• The word dollar came from the Tolar coins used during the Austrian empire; the coins were minted in the western Bohemian town of Jáchymov from silver mined nearby.

Beware of Open Windows: The Czech Tradition of Defenestration

About 600 years before Prague's popular uprising brought down Communism, the Czech people began a long tradition of what might be considered a unique form of political protest -- tossing people out of the window!

In 1402, Jan Hus, a lecturer from Prague University, became the leading voice in a growing condemnation of the Catholic Church. From a pulpit in Old Town's Bethlehem Chapel (later destroyed but reconstructed in the 1950s), Hus gained popular support for his claims that the omnipotent power of the mostly German-dominated clergy had to be contained. In 1414, he was invited to the Catholic ecclesiastical Council of Konstanz to explain his beliefs. Though the emperor had promised Hus safe conduct, on arriving he was promptly arrested, and a year later he was burned at the stake. The Protestant Hussite supporters declared him a martyr and rallied their calls for change around his death.

On July 30, 1419, a group of radical Hussites stormed the New Town Hall on Charles Square and demanded the release of other arrested proreform Hussites. After town councilors rejected the demand, the Hussites tossed them out of third-story windows, killing several. This became known as the First Defenestration, from the Latin for "out of the window." The incident sparked a 15-year battle known as the Hussite Wars, which ended in the defeat of the radical Protestants in 1434.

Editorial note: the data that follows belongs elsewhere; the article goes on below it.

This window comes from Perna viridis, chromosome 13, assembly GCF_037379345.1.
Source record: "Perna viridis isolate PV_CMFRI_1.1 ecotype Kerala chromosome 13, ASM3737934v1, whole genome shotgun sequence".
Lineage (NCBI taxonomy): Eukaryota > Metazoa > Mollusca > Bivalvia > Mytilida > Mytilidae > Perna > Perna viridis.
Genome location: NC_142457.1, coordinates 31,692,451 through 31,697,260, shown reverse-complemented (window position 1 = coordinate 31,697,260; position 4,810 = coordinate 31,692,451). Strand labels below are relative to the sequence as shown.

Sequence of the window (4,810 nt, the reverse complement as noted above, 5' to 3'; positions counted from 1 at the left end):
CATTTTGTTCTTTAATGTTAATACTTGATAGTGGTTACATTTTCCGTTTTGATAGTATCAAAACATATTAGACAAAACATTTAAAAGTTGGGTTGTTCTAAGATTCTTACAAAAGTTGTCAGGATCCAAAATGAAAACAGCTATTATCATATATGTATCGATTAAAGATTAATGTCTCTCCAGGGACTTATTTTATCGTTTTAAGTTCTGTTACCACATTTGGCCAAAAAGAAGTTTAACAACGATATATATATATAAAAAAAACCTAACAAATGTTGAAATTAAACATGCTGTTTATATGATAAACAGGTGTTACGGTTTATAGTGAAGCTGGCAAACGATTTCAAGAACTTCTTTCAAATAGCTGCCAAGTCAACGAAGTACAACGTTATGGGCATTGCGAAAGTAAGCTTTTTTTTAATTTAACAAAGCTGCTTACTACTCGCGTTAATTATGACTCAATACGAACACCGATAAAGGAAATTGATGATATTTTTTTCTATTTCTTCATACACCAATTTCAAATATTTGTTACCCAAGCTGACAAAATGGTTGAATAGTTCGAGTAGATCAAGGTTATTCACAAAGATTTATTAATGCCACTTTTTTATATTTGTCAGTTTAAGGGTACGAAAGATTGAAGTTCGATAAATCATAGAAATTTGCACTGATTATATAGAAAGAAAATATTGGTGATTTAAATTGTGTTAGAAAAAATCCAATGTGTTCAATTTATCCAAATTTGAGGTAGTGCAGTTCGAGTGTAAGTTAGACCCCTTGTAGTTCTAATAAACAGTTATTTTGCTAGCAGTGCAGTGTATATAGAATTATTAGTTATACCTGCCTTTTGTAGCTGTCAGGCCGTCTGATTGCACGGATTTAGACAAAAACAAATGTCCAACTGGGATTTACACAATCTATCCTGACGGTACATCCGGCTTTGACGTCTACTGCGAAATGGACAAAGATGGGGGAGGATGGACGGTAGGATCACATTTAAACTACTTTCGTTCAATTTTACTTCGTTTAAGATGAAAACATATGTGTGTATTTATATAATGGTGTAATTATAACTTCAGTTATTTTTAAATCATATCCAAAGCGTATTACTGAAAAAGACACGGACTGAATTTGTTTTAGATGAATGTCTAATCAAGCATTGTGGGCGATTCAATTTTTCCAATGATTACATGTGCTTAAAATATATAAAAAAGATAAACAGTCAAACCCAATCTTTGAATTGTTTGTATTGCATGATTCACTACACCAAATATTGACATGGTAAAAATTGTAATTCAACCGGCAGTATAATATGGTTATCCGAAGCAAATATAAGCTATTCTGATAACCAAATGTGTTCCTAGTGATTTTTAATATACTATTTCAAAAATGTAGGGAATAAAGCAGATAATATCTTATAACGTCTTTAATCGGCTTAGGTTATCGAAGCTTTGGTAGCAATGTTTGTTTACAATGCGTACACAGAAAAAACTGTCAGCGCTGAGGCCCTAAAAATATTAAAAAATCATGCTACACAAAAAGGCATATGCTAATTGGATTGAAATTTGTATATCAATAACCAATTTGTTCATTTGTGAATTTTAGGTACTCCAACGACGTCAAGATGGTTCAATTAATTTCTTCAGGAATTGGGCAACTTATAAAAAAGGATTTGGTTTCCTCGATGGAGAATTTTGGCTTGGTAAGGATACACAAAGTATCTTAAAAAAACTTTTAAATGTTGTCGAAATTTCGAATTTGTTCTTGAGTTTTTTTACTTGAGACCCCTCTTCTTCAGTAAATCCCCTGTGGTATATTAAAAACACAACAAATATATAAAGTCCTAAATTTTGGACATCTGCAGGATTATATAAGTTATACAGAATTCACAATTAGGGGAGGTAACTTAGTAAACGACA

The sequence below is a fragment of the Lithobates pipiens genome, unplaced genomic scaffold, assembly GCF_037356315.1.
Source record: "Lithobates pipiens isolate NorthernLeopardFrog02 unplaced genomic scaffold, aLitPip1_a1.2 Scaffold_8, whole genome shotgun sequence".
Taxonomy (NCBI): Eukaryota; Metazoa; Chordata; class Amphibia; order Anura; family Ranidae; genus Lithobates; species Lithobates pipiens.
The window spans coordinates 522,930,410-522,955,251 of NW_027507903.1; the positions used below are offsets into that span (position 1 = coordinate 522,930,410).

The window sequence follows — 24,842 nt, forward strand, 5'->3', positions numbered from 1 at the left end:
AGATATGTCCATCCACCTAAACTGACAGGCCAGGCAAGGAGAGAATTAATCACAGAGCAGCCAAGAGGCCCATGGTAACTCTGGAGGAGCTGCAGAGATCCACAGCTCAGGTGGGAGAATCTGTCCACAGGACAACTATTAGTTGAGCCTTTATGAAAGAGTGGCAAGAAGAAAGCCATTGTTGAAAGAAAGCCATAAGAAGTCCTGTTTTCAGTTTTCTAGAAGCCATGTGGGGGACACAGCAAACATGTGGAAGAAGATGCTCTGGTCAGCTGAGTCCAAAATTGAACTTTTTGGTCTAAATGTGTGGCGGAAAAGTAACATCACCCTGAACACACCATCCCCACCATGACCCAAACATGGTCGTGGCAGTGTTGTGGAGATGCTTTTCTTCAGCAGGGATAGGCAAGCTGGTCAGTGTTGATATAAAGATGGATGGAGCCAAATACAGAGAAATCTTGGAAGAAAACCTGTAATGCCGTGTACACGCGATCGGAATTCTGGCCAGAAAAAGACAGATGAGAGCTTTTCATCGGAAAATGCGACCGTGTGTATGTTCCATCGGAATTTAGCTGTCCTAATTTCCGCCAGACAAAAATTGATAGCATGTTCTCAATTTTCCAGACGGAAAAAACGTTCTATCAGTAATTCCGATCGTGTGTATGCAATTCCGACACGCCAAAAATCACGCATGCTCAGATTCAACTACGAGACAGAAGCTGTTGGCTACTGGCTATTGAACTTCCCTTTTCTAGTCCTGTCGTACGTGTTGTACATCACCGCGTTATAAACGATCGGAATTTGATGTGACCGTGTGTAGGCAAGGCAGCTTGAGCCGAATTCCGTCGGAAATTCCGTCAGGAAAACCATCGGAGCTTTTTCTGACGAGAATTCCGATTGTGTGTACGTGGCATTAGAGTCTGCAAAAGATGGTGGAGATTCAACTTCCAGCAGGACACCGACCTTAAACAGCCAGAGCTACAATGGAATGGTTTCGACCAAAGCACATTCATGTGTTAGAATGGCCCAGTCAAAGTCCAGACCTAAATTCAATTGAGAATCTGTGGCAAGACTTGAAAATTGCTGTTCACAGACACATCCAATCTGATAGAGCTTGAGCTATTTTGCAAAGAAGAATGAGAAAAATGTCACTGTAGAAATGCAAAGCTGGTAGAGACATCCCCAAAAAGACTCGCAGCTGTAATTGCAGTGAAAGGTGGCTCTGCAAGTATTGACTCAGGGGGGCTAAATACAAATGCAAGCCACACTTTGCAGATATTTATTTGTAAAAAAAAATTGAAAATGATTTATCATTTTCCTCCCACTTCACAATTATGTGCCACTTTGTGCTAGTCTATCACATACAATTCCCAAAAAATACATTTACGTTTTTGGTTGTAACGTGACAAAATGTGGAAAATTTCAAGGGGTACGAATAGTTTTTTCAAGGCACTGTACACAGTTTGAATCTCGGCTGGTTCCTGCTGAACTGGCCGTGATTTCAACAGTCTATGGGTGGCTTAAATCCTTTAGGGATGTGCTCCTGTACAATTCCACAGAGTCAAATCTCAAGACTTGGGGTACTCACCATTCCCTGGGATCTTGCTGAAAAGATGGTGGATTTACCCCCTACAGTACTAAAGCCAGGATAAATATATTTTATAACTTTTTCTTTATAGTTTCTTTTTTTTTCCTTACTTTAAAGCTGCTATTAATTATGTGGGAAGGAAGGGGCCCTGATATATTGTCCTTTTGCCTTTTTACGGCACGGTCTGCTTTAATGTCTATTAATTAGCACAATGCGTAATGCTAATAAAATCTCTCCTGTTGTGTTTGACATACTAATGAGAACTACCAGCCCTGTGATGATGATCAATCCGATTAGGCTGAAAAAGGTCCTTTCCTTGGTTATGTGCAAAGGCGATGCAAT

By the 17th century, the Austrian Catholics who came to power in Prague tolerated little dissent, but as Protestant Czechs became ever more wealthy, they began criticizing the Habsburg monarchy. This bubbled over again on May 23, 1618, when a group of Protestant nobles entered Prague Castle, seized two pro-Habsburg Czechs and their secretary, and tossed them out of the eastern window of the rear room of the Chancellery -- the Second Defenestration. In the Garden on the Ramparts below the Ludwig Wing, two obelisks mark where they landed. This act led, in part, to the conflict known as the Thirty Years' War, which ended again in victory in 1648 for the Catholics. The Habsburgs remained in power for another 270 years, ruling over Prague as a provincial capital until the democratic Czechoslovak state was born at the end of World War I.

A possible third defenestration occurred in 1948, with the tragic death of then-Foreign Minister Jan Masaryk in the wake of the Communist coup d'état that year. Masaryk, the son of the country's first president, either fell to his death or was pushed from a high window at the Foreign Ministry's Cernín Palace (not far from Prague Castle). The mystery has never been cleared up, though Masaryk was fervently anti-Communist and most of the general public firmly believes the second scenario.

Though Prague's 1989 overthrow of the totalitarian Communist regime gained the name the Velvet Revolution for its nonviolent nature, scattered calls for another defenestration (some serious, some joking) were heard. Contemporary Czech politicians surely know to keep away from open windows.

Note: This information was accurate when it was published, but can change without notice. Please be sure to confirm all rates and details directly with the companies in question before planning your trip.